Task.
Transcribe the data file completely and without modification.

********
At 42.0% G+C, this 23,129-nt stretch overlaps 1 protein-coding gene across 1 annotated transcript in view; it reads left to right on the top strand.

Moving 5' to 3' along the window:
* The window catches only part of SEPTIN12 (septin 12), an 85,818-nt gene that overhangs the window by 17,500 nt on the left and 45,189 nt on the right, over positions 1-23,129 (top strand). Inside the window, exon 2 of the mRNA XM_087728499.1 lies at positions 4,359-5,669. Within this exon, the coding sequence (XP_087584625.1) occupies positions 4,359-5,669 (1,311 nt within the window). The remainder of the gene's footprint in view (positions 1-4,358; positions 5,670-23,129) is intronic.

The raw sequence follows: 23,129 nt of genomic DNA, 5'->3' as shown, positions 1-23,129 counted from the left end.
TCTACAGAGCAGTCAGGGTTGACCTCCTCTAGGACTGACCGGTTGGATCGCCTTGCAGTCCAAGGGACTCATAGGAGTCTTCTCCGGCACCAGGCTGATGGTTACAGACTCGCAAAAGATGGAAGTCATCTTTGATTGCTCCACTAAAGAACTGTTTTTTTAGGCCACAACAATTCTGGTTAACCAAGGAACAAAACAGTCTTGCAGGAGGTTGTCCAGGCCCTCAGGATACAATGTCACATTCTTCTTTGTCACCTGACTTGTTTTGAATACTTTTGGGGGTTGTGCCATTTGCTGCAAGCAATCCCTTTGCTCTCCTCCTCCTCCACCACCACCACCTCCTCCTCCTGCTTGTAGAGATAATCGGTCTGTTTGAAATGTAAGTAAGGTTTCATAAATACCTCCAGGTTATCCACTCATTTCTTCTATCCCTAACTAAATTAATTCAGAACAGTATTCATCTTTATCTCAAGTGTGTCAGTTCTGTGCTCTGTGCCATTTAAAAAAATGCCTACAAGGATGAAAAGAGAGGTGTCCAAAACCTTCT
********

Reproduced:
At 42.0% G+C, this 23,129-nt stretch overlaps 1 protein-coding gene across 1 annotated transcript in view; it reads left to right on the top strand.

Moving 5' to 3' along the window:
* The window catches only part of SEPTIN12 (septin 12), an 85,818-nt gene that overhangs the window by 17,500 nt on the left and 45,189 nt on the right, over positions 1-23,129 (top strand). Inside the window, exon 2 of the mRNA XM_087728499.1 lies at positions 4,359-5,669. Within this exon, the coding sequence (XP_087584625.1) occupies positions 4,359-5,669 (1,311 nt within the window). The remainder of the gene's footprint in view (positions 1-4,358; positions 5,670-23,129) is intronic.

The raw sequence follows: 23,129 nt of genomic DNA, 5'->3' as shown, positions 1-23,129 counted from the left end.
TCTACAGAGCAGTCAGGGTTGACCTCCTCTAGGACTGACCGGTTGGATCGCCTTGCAGTCCAAGGGACTCATAGGAGTCTTCTCCGGCACCAGGCTGATGGTTACAGACTCGCAAAAGATGGAAGTCATCTTTGATTGCTCCACTAAAGAACTGTTTTTTTAGGCCACAACAATTCTGGTTAACCAAGGAACAAAACAGTCTTGCAGGAGGTTGTCCAGGCCCTCAGGATACAATGTCACATTCTTCTTTGTCACCTGACTTGTTTTGAATACTTTTGGGGGTTGTGCCATTTGCTGCAAGCAATCCCTTTGCTCTCCTCCTCCTCCACCACCACCACCTCCTCCTCCTGCTTGTAGAGATAATCGGTCTGTTTGAAATGTAAGTAAGGTTTCATAAATACCTCCAGGTTATCCACTCATTTCTTCTATCCCTAACTAAATTAATTCAGAACAGTATTCATCTTTATCTCAAGTGTGTCAGTTCTGTGCTCTGTGCCATTTAAAAAAATGCCTACAAGGATGAAAAGAGAGGTGTCCAAAACCTTCT